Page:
The first wave of the LEGO BrickHeadz sets was released just a few days ago (see: LEGO BrickHeadz Series 1 Available Now!), and LEGO fans are already busy building their own BrickHeadz using the same building template. So let’s talk about what makes BrickHeadz so interesting, and I will also show you some of my favorite custom BrickHeadz characters. 🙂
While some people may look at LEGO BrickHeadz as just another series of collectible toys, because they are LEGO, they offer much more than just sitting pretty on a shelf. In fact, I would say that LEGO did everything right with BrickHeadz. They are similar to the very popular big-headed/small-bodied Funko Pop characters, so it is fairly certain that BrickHeadz is going to be popular with collectors.
As far as a building toy, BrickHeadz are easier to work with than the previously released LEGO CubeDudes, or the Mega Construx (formerly Mega Bloks) Kubros figures. And BrickHeadz are inexpensive. All of this means that pretty much anyone can collect and build BrickHeadz, and also copy the design to make new characters. I wouldn’t be surprised if this first series starts a BrickHeadz mania, with young and old LEGO fans feverishly building their own BrickHeadz. It is also very likely that we will see BrickHeadz competitions at LEGO events and conventions, as well as at online LEGO fan communities.
While it takes a while to wrap your head around how LEGO CubeDudes or LEGO Mixels are designed and built, building LEGO BrickHeadz is so straightforward even a small child, or someone new to LEGO, should be able to grasp the concept quickly. While there are some sideways building techniques involved, they all take advantage of the fairly new 2×2 bricks with four studs on the sides, which expands the building surface in every direction without complexity. (Image below from Brickset.)
Basically, you build the core of the body and the head with the 2×2 modified bricks, and then stick embellishments on them to create the characters. That’s pretty much it. Also, many of the finer details of the BrickHeadz characters (eyes, clothing details, special symbols, etc.) are printed pieces, so you don’t have to figure out how to recreate them with bricks, however they are not a necessity; you can always just use regular LEGO elements to decorate your BrickHeadz. If you would like to better understand the BrickHeadz design, Brickset recently published an excellent article about The Anatomy of a BrickHeadz, which I highly recommend.
In LEGO BrickHeadz Series 1, LEGO gives us twelve characters from the LEGO Marvel, LEGO DC Comics, and the LEGO Disney universe. What I particularly like about this first wave is that it gives us examples of how to build a number of different characters. We get masked superheroes (Batman, Iron Man, Captain America, Batgirl), both male and female humans with different hairstyles (Belle, The Joker, Robin, The Hulk, Black Widow), and even an animal (Beast). Using these characters as templates, it doesn’t take long to figure out how to make your own BrickHeadz.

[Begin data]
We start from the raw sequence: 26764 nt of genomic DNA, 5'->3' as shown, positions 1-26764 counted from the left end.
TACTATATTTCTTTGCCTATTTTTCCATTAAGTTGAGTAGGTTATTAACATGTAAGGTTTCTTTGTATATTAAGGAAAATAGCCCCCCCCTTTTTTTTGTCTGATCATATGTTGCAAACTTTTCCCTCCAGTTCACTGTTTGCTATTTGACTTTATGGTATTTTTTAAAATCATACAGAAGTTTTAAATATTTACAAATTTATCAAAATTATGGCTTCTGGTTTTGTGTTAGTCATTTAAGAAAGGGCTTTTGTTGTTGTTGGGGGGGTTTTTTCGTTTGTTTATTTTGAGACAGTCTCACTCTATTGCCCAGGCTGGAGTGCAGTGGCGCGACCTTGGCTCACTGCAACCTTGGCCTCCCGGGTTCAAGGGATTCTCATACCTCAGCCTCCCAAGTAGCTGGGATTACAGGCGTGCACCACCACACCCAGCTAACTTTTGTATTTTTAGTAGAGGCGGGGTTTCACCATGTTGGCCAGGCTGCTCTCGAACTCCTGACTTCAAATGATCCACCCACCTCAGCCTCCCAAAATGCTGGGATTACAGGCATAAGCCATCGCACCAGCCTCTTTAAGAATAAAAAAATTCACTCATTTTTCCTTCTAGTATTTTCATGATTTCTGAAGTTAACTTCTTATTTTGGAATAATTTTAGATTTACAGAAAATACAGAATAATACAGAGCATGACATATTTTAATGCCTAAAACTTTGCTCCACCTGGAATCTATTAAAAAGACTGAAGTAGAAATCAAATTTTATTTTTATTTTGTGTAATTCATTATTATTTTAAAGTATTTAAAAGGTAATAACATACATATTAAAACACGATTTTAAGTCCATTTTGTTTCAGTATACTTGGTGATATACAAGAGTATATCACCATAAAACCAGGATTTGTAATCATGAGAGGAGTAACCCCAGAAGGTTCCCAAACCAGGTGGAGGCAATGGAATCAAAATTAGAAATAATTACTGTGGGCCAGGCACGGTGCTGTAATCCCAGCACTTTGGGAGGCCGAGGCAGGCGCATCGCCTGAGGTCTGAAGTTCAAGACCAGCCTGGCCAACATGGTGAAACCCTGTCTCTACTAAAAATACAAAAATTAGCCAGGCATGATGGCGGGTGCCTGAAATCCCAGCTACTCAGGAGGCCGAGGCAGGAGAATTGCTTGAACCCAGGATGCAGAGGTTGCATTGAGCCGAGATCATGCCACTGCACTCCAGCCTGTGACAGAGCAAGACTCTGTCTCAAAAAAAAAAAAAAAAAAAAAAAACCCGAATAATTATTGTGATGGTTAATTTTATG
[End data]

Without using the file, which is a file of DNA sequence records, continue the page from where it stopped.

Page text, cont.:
LEGO fan CM4Sci already created over thirty different BrickHeadz designs, including characters from movies, animations, cartoons, video-games, books and even other LEGO themes. You can see more detailed views of each character in CM4Sci’s flickr gallery.
Will Kirkby also has been busy working on BrickHeadz characters, and so far shared over 100 designs! It is interesting to note that some of the models built by these two LEGO fans are based on the same characters, but they are slightly different. Visit Will’s flickr gallery for closeups.
Yet, another LEGO fan, Corey Booth also created a whole series of BrickHeadz, both in LEGO Digital Designer and with real LEGO bricks. I particularly like his cute Calvin and Hobbes design. See Corey’s flickr gallery for more pictures.
And in Sweden LEGO fan O Wingård built three series of LEGO BrickHeadz based on historic figures; the monarchs of Sweden, the leaders of World War II, and 19th century philosophers (links to flickr gallery). This is a very interesting collection that could be expanded even further. The challenge with Brickheadz based on real people is to be able to keep each person identifiable with some unique details.
Not exactly using the LEGO Brickheadz design, but inspired by it, these LEGO bobble heads by LegoJalex (Johan Alexanderson) have wobbling heads to add some fun. I guess we could call them BobbleHeadz? 🙄
Here is another design that is not exactly the same as BrickHeadz, but is quite similar – and in my opinion – cuter. These characters are built by French LEGO fan J.B.F. (Jimmy Fortel). He calls them CHIBZ.
Even LEGO copycats are catching on, and there is already a Chinese company called LOZ, that is making their own version of BrickHeadz. Interestingly, their bricks are three-quarter the size of standard LEGO elements, and for some reason they also decided to include a “driver” inside the head of each BrickHeadz, as you can see in this flickr album.
As you can see, LEGO BrickHeadz are plenty of fun. You can just collect the official characters, or if you want to get a little adventurous, you can start building your own. We can also expect that this first series will be greatly in demand down the line, just like the first series of every other popular LEGO collection. Some people catch on later, and want to go back to collect them all. It is something to consider if you want to invest in a new LEGO series. You can find all the sets under the LEGO BrickHeadz section of the Online LEGO Shop.
What do you think? How do you like LEGO BrickHeadz? Are you planning to collect them? And are you going to build some of your own? Feel free to share your thoughts and own review in the comment section below! 😉
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